Emotional Control in the Face of Frustration

 

1301 Relax and Succeed - Emotional Control in the Face of Frustration 2

Here’s a reasonable question that hit me last month: why did I get up extra early to get my work completed so I could drive in -34C (-29F) to pick up my father on a day where he did not need a ride?

Finding out that I was actually a day early can be the kind of thing that can lead us to revisit the extra early wake-up and the cold drive and feel angry about losing sleep, not to mention for freezing for no good reason. Very cold weather makes angry thoughts easy to produce.

Doing those disappointment and frustration-based calculations makes sense to almost everyone. But wisdom suggests we stop and ask ourselves if our initial reaction is truly helpful in the situation we’re in. So that’s our assignment this week: to mitigate our common negative reactions with deeper understanding

Take each day and the most frustrating part about it, and then track back to why it that thing bothered us more than other things. We will find that we held some expectation that was not being met.

The question is, what was our unreasonable expectation? Collect enough awareness regarding our expectations and we become able to recognize them in operation and then work around them.

If we’re not blaming others we can use the energy we would have expended on blame to instead fuel more productive action.

Understand that the issue can still bother us, we can even have a burst of blame before we settle. But by understanding that our feelings are logical and sensible means they are less painful to own and we’re less likely to blame –or hold on to blame placed on– the other people involved in our frustration. It simply makes no sense to do that to them because we know we’re reacting out of the logic of who we are and what we are facing.

If we’re not blaming others we can use the energy we would have expended on blame to instead fuel more productive action.

Logically it shouldn’t surprise us that people who hate being afraid will be particularly bad when things are scary, or that shy people will be uncomfortable in crowds. That’s not something going wrong, that’s something making sense.

Likewise, if we have an expectation that we will never behave as though it is the wrong day of the week, or that winter in Edmonton won’t be cold at times, then we would be defying common experiences many have already had. But if we accept that those are mistakes people commonly make, then when it happens to us, we can be half-ready.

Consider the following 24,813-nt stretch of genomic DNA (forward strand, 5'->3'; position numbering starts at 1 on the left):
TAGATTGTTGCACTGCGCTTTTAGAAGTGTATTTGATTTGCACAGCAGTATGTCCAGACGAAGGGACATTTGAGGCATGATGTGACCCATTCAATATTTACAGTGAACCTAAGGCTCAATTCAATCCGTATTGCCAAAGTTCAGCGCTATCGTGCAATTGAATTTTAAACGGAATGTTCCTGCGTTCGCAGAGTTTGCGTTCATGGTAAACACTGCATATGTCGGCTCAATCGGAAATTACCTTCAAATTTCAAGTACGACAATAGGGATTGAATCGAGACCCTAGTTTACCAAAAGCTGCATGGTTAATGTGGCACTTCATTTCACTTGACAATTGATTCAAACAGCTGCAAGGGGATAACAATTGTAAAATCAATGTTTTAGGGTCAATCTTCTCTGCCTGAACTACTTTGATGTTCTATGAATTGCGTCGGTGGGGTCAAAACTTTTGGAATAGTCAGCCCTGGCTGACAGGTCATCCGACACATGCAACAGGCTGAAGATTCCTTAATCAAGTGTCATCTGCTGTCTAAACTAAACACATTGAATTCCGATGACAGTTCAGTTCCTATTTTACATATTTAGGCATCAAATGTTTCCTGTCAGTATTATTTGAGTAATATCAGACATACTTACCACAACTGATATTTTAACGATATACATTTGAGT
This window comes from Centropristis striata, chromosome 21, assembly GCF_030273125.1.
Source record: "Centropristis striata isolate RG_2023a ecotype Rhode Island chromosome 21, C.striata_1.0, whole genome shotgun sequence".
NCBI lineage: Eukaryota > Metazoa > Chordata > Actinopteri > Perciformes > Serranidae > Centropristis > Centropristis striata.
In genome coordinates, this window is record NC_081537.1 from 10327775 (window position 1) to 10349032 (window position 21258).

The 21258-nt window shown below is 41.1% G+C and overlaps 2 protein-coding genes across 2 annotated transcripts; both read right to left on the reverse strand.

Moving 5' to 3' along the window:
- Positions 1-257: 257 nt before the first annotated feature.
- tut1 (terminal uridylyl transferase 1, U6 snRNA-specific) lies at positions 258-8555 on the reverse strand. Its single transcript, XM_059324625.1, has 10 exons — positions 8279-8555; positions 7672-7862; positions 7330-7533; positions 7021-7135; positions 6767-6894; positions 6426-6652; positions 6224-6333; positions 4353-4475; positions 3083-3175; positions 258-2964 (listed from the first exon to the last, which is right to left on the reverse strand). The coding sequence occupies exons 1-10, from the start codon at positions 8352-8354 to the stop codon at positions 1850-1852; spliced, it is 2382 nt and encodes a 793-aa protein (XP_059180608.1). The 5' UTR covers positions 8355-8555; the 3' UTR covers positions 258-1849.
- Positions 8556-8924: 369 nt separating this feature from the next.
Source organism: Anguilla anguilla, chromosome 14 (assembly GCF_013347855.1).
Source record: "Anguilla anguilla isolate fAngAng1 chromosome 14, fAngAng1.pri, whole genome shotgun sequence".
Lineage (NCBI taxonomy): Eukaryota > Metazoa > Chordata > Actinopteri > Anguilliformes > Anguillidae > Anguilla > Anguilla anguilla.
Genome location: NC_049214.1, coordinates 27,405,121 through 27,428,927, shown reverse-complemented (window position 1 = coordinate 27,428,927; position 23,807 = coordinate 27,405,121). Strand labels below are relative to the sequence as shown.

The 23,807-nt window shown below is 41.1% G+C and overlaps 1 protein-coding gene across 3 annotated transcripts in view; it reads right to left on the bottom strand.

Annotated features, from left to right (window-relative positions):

1301 Relax and Succeed - The more we do anything

In my case, upon arrival I was fairly quickly informed that I had the wrong day. This is where a flash of frustrated anger sparked my conscious attention. I could feel the pang of that frustration in my gut and I did a check-in. What was I thinking about? Two phrases: So I froze for nothing, and; I’m an idiot who really could have used that sleep.

Okay, so now I can add to my problem by continuing to think about comparing my morning to a warmer one where I remembered what day it was, or I can accept I made this weird decision and ask why.

Once we get good at it, it doesn’t take long to track why, which is why a week’s worth of examples will be helpful. The more we do anything the better we get at doing it.

In my case, I had a big day on that Thursday with some big meetings and a rare visit with a friend, so I spent most of Tuesday organizing life so I could make that Thursday work. So since that Tuesday, I’d primarily thought about and dealt with, Thursday.

Knowing how the brain works, I knew I had essentially ‘primed’ the idea of Thursday in my mind so it would be the most prominent day in my imagination. I even dreamed about Thursday on Tuesday night, which is partly why I woke up under the presumption that it was Thursday.

Do you see how those events took me out of now? I was so focused on future thoughts about how Thursday might play out that I wasn’t actually listening to the radio or noticing the many clues that it was Wednesday that day. Having an expectation and rushing my thoughts into Thursday meant I was blind and deaf on Wednesday.

Seeing the logical sense in what I did, I accepted that that is what a brain will do, and the entire issue was left to die in the past and I lost any sense of frustration. I just had some toast with Dad and headed back to start writing this.

See? In the end, it was even a gift, because I needed an example exercise for this blog. Funny how the world works out.

Go from now and until next Monday try to find your way out of frustration by truly understanding and accepting how easily you got there. You’ll know if you’ve truly understood the innocence of your sources because then the acceptance part is easy. We can hardly blame ourselves for making sense.

Thanks for reading. Enjoy your day!

peace. s

Feel free to join the conversation: